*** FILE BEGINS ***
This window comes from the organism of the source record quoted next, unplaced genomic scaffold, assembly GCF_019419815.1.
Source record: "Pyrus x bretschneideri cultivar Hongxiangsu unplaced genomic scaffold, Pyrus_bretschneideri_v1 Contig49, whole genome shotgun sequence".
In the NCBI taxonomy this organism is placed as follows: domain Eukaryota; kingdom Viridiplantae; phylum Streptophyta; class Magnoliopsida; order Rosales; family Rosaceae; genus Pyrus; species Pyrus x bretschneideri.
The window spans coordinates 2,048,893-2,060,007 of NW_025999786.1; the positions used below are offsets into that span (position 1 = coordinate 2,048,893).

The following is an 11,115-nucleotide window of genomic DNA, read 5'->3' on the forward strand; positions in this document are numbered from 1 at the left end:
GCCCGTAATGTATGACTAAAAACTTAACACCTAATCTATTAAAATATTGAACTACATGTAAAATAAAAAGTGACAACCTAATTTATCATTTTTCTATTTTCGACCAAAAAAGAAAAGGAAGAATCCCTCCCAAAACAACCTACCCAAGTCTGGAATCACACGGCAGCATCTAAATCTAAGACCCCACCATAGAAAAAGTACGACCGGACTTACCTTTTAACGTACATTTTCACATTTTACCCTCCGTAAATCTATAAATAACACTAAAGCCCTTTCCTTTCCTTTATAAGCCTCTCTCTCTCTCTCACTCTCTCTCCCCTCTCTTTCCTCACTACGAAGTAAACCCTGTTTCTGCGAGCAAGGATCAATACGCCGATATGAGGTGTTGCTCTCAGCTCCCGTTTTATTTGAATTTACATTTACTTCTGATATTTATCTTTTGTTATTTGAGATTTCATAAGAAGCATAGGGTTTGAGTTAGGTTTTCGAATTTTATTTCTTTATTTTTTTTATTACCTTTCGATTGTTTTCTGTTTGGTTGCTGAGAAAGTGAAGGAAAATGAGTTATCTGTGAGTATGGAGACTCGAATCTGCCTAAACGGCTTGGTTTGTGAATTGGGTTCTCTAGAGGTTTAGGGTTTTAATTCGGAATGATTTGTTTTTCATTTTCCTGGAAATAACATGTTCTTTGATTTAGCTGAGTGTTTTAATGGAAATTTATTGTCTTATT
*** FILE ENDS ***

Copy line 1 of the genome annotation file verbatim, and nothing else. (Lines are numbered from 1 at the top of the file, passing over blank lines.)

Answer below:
This window comes from the organism of the source record quoted next, unplaced genomic scaffold, assembly GCF_019419815.1.